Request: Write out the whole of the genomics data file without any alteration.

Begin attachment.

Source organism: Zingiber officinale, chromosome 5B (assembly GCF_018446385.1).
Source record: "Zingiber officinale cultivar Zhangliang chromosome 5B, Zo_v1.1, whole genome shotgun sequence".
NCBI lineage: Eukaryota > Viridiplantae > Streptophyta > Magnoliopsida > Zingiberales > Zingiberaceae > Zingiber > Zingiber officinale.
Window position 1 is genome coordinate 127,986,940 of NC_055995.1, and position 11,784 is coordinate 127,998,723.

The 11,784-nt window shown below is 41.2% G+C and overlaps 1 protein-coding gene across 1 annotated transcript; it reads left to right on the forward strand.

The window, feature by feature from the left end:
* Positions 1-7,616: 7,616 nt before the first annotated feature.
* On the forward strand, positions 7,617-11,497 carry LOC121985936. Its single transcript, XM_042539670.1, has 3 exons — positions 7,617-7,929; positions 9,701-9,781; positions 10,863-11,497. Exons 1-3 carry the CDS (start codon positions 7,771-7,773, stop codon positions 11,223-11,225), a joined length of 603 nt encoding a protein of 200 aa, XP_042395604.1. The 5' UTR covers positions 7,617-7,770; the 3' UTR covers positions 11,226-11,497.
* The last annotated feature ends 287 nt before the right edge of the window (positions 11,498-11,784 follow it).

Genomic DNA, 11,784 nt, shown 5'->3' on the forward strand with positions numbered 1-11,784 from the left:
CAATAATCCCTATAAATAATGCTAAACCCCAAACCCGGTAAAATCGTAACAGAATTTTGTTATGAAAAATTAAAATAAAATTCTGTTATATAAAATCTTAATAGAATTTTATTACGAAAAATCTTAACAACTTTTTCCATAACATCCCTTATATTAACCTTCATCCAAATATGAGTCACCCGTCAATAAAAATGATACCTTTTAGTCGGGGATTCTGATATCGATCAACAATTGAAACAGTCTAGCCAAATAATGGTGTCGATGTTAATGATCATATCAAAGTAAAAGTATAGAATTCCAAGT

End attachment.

Source organism: Zingiber officinale, chromosome 5B (assembly GCF_018446385.1).
Source record: "Zingiber officinale cultivar Zhangliang chromosome 5B, Zo_v1.1, whole genome shotgun sequence".
NCBI lineage: Eukaryota > Viridiplantae > Streptophyta > Magnoliopsida > Zingiberales > Zingiberaceae > Zingiber > Zingiber officinale.
Window position 1 is genome coordinate 127,986,940 of NC_055995.1, and position 11,784 is coordinate 127,998,723.

The 11,784-nt window shown below is 41.2% G+C and overlaps 1 protein-coding gene across 1 annotated transcript; it reads left to right on the forward strand.

The window, feature by feature from the left end:
* Positions 1-7,616: 7,616 nt before the first annotated feature.
* On the forward strand, positions 7,617-11,497 carry LOC121985936. Its single transcript, XM_042539670.1, has 3 exons — positions 7,617-7,929; positions 9,701-9,781; positions 10,863-11,497. Exons 1-3 carry the CDS (start codon positions 7,771-7,773, stop codon positions 11,223-11,225), a joined length of 603 nt encoding a protein of 200 aa, XP_042395604.1. The 5' UTR covers positions 7,617-7,770; the 3' UTR covers positions 11,226-11,497.
* The last annotated feature ends 287 nt before the right edge of the window (positions 11,498-11,784 follow it).

Genomic DNA, 11,784 nt, shown 5'->3' on the forward strand with positions numbered 1-11,784 from the left:
CAATAATCCCTATAAATAATGCTAAACCCCAAACCCGGTAAAATCGTAACAGAATTTTGTTATGAAAAATTAAAATAAAATTCTGTTATATAAAATCTTAATAGAATTTTATTACGAAAAATCTTAACAACTTTTTCCATAACATCCCTTATATTAACCTTCATCCAAATATGAGTCACCCGTCAATAAAAATGATACCTTTTAGTCGGGGATTCTGATATCGATCAACAATTGAAACAGTCTAGCCAAATAATGGTGTCGATGTTAATGATCATATCAAAGTAAAAGTATAGAATTCCAAGT